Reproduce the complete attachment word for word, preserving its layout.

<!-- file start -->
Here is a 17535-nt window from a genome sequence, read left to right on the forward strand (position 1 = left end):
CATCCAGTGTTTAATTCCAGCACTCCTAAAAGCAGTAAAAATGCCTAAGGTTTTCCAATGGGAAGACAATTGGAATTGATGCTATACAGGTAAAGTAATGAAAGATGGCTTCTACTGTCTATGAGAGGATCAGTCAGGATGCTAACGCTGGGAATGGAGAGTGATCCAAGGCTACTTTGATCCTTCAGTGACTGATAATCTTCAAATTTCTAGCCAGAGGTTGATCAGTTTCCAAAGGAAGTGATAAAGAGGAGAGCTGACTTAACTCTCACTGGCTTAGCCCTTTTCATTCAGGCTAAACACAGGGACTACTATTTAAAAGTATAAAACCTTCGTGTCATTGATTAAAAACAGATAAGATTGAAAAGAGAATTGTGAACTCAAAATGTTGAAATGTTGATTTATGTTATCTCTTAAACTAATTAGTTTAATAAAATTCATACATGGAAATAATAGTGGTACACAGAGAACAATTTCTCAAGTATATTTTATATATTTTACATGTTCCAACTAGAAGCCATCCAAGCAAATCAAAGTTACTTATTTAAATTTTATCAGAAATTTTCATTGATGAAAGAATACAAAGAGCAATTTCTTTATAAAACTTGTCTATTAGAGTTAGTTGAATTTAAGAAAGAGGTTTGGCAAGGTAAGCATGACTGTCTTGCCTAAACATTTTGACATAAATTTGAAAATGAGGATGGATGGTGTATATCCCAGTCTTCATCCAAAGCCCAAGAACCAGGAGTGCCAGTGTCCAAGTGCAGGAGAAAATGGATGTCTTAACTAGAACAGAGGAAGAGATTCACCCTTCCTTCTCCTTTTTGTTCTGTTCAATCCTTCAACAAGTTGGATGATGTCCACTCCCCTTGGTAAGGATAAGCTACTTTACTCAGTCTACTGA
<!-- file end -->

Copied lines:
Here is a 17535-nt window from a genome sequence, read left to right on the forward strand (position 1 = left end):
CATCCAGTGTTTAATTCCAGCACTCCTAAAAGCAGTAAAAATGCCTAAGGTTTTCCAATGGGAAGACAATTGGAATTGATGCTATACAGGTAAAGTAATGAAAGATGGCTTCTACTGTCTATGAGAGGATCAGTCAGGATGCTAACGCTGGGAATGGAGAGTGATCCAAGGCTACTTTGATCCTTCAGTGACTGATAATCTTCAAATTTCTAGCCAGAGGTTGATCAGTTTCCAAAGGAAGTGATAAAGAGGAGAGCTGACTTAACTCTCACTGGCTTAGCCCTTTTCATTCAGGCTAAACACAGGGACTACTATTTAAAAGTATAAAACCTTCGTGTCATTGATTAAAAACAGATAAGATTGAAAAGAGAATTGTGAACTCAAAATGTTGAAATGTTGATTTATGTTATCTCTTAAACTAATTAGTTTAATAAAATTCATACATGGAAATAATAGTGGTACACAGAGAACAATTTCTCAAGTATATTTTATATATTTTACATGTTCCAACTAGAAGCCATCCAAGCAAATCAAAGTTACTTATTTAAATTTTATCAGAAATTTTCATTGATGAAAGAATACAAAGAGCAATTTCTTTATAAAACTTGTCTATTAGAGTTAGTTGAATTTAAGAAAGAGGTTTGGCAAGGTAAGCATGACTGTCTTGCCTAAACATTTTGACATAAATTTGAAAATGAGGATGGATGGTGTATATCCCAGTCTTCATCCAAAGCCCAAGAACCAGGAGTGCCAGTGTCCAAGTGCAGGAGAAAATGGATGTCTTAACTAGAACAGAGGAAGAGATTCACCCTTCCTTCTCCTTTTTGTTCTGTTCAATCCTTCAACAAGTTGGATGATGTCCACTCCCCTTGGTAAGGATAAGCTACTTTACTCAGTCTACTGA